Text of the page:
We need your support to keep TheyWorkForYou running and make sure people across the UK can continue to hold their elected representatives to account.

Donate to our crowdfunder

Trade Bill - Committee (2nd Day) (Continued)

Part of the debate – in the House of Lords at 9:15 pm on 23rd January 2019.

Alert me about debates like this

Photo of Lord Stevenson of Balmacara Lord Stevenson of Balmacara Opposition Whip (Lords) 9:15 pm, 23rd January 2019

My Lords, in speaking to Amendment 29 in my name I will also speak briefly to the Amendment with which it has been grouped: Amendment 56 from the noble Baroness, Lady Kramer.

At the forefront of my amendment is whether we should retain the rather disputed separate mechanism for resolving investor settlement disputes—this applies to rollover and new FTAs. The concept of ISDS is not new; it certainly predates us joining the EU in 1972. Over the years, we have had a very large number of trade agreements—some several hundred—which Members of the House will be aware of, and many of these contain clauses under which the ISDS was created. In the early days, it was done with some justification in some countries to try to ensure that investment from third parties—particularly private investment, which was obviously necessary to unlock the activity that was the focus of the trade agreement—could be protected in situations where political issues or other issues intervened. Given that the legal systems in some countries will not be regarded as being as well-developed as in other countries such as ours, it is not unreasonable to therefore concede that some sort of special protection was required. That is really where it came from.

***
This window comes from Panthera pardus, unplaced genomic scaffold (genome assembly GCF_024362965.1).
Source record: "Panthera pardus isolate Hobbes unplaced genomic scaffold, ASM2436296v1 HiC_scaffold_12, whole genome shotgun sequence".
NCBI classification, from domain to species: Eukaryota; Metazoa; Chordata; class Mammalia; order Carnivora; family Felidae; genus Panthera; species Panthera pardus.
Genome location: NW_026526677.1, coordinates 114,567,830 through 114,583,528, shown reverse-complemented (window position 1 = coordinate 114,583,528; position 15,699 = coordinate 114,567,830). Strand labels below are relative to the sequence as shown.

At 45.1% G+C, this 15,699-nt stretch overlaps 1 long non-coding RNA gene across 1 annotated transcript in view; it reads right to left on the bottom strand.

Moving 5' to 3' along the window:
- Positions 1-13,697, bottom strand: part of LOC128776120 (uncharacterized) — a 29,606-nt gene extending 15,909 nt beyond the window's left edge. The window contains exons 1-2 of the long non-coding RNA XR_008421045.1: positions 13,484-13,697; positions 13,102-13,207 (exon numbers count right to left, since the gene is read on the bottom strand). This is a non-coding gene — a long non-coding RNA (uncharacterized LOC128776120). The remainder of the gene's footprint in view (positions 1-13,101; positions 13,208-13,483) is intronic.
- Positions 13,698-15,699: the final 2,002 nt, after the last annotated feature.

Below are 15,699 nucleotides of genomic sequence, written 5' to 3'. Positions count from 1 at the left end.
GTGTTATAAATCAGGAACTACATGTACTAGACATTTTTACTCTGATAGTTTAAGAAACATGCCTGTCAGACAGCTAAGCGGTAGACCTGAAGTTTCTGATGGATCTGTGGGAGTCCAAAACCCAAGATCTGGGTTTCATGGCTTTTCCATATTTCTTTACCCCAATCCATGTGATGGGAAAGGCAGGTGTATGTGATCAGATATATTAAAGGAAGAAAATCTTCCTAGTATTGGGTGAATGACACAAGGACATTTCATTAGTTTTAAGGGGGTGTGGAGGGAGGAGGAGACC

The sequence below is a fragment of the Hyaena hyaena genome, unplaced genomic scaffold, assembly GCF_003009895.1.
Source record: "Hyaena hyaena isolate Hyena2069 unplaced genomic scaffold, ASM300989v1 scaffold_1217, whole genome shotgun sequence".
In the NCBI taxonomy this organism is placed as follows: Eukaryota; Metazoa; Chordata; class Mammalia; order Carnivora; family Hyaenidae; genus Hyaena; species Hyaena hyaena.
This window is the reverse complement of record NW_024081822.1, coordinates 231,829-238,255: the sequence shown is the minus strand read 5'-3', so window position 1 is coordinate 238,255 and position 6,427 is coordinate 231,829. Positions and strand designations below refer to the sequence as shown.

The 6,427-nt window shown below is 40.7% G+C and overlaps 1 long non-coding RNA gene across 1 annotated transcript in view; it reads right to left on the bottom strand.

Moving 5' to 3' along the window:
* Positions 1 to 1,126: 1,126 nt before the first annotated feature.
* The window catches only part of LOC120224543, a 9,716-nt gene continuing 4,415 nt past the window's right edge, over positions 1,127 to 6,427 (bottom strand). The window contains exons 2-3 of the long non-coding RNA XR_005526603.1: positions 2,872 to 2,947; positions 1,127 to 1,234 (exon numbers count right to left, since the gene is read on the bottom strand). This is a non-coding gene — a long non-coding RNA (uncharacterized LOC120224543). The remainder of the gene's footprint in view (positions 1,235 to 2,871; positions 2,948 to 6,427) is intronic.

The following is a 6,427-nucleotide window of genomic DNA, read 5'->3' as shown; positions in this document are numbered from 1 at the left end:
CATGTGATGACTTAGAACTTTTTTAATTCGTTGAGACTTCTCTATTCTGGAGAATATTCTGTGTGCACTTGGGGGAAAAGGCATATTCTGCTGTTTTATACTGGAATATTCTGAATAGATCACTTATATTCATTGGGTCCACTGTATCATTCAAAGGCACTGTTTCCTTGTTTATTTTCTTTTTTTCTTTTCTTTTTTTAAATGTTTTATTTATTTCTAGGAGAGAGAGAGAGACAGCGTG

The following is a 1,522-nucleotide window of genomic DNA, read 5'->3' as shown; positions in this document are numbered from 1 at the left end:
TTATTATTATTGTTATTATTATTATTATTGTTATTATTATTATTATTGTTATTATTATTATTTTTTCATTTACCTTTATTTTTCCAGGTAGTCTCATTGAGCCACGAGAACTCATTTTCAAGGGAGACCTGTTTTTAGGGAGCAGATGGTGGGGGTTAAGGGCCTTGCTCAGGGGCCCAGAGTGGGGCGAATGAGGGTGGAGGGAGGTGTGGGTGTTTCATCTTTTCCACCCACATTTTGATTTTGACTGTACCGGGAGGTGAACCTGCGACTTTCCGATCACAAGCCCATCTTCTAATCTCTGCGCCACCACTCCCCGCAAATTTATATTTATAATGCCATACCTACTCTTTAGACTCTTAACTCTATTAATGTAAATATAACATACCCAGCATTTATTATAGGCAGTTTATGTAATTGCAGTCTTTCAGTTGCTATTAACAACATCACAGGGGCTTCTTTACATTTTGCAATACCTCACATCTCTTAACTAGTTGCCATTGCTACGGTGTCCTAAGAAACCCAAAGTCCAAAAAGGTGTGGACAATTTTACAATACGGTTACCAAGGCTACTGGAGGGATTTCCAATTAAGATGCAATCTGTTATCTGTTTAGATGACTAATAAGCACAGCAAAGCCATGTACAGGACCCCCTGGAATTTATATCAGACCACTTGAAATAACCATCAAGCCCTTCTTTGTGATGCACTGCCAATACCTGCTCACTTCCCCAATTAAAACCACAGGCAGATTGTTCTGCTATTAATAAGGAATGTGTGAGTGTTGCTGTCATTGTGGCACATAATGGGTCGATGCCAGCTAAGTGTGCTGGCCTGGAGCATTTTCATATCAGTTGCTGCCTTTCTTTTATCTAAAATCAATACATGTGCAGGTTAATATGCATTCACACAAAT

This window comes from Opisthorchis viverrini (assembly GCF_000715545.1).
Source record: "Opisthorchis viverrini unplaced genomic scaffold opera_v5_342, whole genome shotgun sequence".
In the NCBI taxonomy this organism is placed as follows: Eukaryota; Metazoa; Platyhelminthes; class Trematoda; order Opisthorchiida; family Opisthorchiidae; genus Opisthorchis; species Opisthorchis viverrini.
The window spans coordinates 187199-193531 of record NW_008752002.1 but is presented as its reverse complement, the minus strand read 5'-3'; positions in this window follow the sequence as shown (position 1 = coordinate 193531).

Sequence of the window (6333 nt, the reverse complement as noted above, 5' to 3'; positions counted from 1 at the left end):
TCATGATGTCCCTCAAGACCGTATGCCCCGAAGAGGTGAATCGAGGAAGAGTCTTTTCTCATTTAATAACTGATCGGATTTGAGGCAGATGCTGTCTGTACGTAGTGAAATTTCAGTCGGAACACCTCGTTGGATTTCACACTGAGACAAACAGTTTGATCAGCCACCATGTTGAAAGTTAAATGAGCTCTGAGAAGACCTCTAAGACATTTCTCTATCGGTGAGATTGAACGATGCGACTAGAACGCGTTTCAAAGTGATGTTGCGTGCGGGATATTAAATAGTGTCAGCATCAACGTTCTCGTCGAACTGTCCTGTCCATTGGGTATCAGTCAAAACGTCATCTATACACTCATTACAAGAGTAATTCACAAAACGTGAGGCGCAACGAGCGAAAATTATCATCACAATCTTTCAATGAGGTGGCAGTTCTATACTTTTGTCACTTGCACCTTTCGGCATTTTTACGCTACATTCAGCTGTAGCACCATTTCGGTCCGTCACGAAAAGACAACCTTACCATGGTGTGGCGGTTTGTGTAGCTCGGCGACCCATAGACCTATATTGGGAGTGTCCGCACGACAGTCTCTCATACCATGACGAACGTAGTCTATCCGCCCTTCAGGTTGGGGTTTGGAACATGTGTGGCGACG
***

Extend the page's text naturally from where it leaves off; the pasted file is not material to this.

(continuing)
I do not think that there is very much more to say about it, except that our argument is that these ISDS schemes are of a bygone age. They relate to a situation in the world that does not really exist anymore. It certainly does not apply to many of the countries with which we will be creating free trade agreements or rolling over existing arrangements. In so far as they have legal systems that we can respect, there should be no question that we should work with our own legal system and with theirs to reflect any requirement for the need to ensure that parties to the agreement can pursue the establishment of a tribunal and appellate mechanism for the resolution of investment disputes.

I should wait for the noble Baroness, Lady Kramer, to introduce her amendment, but in case she has any doubt at all, I do not support where she is coming from. I want to make it very clear that I am not alone in this: the most numerous of the very large number of submissions we received on the Bill were on ISDS. I am sure the Ministers are aware of that. It is worth thinking about the role that civil society more generally will play, but if just about everybody is saying that the Government should move away from these as a model and should think, as the EU is doing, about moving to a system that relies on existing tried and tested systems in the countries, this is something we should bear in mind. I beg to move.